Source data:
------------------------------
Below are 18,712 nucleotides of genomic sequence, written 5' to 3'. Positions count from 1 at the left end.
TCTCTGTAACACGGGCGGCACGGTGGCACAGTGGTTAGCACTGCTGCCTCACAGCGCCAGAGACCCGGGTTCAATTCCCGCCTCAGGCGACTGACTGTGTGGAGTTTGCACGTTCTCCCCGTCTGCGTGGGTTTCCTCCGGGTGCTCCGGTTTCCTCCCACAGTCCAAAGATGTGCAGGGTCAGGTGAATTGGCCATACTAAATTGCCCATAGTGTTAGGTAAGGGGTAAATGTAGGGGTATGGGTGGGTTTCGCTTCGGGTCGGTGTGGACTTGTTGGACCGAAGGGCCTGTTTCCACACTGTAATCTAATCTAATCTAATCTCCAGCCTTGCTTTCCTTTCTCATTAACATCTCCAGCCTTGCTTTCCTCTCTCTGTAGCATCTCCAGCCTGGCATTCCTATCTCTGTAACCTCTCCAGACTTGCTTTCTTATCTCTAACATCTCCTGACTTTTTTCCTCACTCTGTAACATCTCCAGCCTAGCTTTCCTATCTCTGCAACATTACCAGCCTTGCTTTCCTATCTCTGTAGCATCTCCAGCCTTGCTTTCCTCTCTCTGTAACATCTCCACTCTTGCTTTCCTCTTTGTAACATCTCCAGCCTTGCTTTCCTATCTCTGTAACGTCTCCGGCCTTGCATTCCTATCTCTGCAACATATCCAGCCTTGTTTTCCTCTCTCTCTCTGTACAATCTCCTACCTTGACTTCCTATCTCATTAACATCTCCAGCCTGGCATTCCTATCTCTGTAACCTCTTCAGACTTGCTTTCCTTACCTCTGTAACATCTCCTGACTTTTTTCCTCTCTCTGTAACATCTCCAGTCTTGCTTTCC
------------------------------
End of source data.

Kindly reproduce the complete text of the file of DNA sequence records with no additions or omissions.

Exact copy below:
Below are 18,712 nucleotides of genomic sequence, written 5' to 3'. Positions count from 1 at the left end.
TCTCTGTAACACGGGCGGCACGGTGGCACAGTGGTTAGCACTGCTGCCTCACAGCGCCAGAGACCCGGGTTCAATTCCCGCCTCAGGCGACTGACTGTGTGGAGTTTGCACGTTCTCCCCGTCTGCGTGGGTTTCCTCCGGGTGCTCCGGTTTCCTCCCACAGTCCAAAGATGTGCAGGGTCAGGTGAATTGGCCATACTAAATTGCCCATAGTGTTAGGTAAGGGGTAAATGTAGGGGTATGGGTGGGTTTCGCTTCGGGTCGGTGTGGACTTGTTGGACCGAAGGGCCTGTTTCCACACTGTAATCTAATCTAATCTAATCTCCAGCCTTGCTTTCCTTTCTCATTAACATCTCCAGCCTTGCTTTCCTCTCTCTGTAGCATCTCCAGCCTGGCATTCCTATCTCTGTAACCTCTCCAGACTTGCTTTCTTATCTCTAACATCTCCTGACTTTTTTCCTCACTCTGTAACATCTCCAGCCTAGCTTTCCTATCTCTGCAACATTACCAGCCTTGCTTTCCTATCTCTGTAGCATCTCCAGCCTTGCTTTCCTCTCTCTGTAACATCTCCACTCTTGCTTTCCTCTTTGTAACATCTCCAGCCTTGCTTTCCTATCTCTGTAACGTCTCCGGCCTTGCATTCCTATCTCTGCAACATATCCAGCCTTGTTTTCCTCTCTCTCTCTGTACAATCTCCTACCTTGACTTCCTATCTCATTAACATCTCCAGCCTGGCATTCCTATCTCTGTAACCTCTTCAGACTTGCTTTCCTTACCTCTGTAACATCTCCTGACTTTTTTCCTCTCTCTGTAACATCTCCAGTCTTGCTTTCC